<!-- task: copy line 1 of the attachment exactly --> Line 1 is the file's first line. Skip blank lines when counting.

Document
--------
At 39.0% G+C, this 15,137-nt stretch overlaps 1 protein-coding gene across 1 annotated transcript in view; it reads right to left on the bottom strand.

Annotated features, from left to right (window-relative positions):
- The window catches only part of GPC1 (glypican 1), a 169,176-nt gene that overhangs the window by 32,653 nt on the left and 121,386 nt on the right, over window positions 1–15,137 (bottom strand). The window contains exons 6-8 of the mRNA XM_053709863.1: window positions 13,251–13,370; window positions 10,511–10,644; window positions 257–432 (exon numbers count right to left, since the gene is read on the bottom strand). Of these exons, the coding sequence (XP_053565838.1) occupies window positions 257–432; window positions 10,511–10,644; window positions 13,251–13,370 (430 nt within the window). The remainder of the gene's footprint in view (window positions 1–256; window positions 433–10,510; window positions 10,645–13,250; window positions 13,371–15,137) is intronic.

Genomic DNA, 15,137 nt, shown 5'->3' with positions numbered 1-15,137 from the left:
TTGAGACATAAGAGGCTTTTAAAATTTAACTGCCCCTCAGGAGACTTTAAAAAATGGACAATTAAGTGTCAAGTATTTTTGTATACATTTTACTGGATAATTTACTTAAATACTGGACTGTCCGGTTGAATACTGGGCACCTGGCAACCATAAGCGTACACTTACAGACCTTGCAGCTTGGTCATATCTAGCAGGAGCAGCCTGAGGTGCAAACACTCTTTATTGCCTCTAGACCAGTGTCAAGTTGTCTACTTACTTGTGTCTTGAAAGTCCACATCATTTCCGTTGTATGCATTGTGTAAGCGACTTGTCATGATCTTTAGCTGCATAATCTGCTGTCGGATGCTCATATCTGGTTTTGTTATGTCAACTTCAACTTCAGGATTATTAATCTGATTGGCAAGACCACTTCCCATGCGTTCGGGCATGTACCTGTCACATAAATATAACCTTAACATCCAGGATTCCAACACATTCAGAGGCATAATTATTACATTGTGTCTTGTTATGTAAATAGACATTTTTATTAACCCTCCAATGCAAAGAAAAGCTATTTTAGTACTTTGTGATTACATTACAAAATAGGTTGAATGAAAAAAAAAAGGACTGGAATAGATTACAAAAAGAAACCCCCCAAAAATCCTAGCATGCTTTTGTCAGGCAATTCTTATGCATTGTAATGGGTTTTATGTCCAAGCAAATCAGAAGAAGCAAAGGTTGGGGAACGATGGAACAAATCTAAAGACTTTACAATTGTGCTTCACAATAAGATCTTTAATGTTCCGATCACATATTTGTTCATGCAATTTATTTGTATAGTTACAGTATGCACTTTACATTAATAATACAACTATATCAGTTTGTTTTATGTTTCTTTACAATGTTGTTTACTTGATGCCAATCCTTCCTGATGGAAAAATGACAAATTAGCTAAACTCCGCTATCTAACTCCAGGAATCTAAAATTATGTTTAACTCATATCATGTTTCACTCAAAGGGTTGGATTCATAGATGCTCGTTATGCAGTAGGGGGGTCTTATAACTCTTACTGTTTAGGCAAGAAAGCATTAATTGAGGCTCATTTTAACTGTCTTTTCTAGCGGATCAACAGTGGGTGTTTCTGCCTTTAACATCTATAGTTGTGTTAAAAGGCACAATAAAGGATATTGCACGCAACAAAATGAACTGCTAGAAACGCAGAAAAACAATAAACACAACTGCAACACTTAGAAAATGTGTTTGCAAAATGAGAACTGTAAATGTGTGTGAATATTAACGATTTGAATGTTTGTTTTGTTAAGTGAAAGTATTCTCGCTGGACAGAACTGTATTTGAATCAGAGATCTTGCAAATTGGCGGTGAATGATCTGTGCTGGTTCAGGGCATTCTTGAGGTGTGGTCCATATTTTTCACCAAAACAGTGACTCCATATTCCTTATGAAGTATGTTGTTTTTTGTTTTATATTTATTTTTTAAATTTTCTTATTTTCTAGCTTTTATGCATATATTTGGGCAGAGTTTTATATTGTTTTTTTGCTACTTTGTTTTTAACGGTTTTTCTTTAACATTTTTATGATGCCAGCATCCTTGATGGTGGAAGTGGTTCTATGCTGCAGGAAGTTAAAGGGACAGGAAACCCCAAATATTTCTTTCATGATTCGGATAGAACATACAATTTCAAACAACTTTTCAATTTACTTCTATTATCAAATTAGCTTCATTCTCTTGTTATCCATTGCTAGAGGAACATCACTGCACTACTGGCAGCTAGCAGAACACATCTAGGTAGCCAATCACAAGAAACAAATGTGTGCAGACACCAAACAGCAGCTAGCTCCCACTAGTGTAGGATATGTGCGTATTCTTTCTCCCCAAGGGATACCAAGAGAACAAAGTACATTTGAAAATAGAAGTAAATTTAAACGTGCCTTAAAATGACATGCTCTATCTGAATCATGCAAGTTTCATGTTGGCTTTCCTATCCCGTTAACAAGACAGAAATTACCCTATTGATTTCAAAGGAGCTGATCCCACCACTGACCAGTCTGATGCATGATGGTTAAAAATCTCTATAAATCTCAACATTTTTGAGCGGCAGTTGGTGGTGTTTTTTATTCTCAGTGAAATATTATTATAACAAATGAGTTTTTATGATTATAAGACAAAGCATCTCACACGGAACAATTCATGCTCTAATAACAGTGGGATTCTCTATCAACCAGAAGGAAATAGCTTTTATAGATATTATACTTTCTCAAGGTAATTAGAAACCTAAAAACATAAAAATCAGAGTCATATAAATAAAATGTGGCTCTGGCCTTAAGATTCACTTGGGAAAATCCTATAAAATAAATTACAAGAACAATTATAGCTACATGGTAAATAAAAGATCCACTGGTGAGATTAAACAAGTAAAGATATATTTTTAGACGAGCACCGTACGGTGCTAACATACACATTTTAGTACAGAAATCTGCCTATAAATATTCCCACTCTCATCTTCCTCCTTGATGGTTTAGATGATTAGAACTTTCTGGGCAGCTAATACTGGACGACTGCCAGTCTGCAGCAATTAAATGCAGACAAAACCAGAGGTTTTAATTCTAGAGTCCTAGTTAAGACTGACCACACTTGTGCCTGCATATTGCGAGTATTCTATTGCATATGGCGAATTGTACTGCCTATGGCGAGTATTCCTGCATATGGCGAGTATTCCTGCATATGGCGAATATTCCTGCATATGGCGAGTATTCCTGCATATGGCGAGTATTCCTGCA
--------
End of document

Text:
At 39.0% G+C, this 15,137-nt stretch overlaps 1 protein-coding gene across 1 annotated transcript in view; it reads right to left on the bottom strand.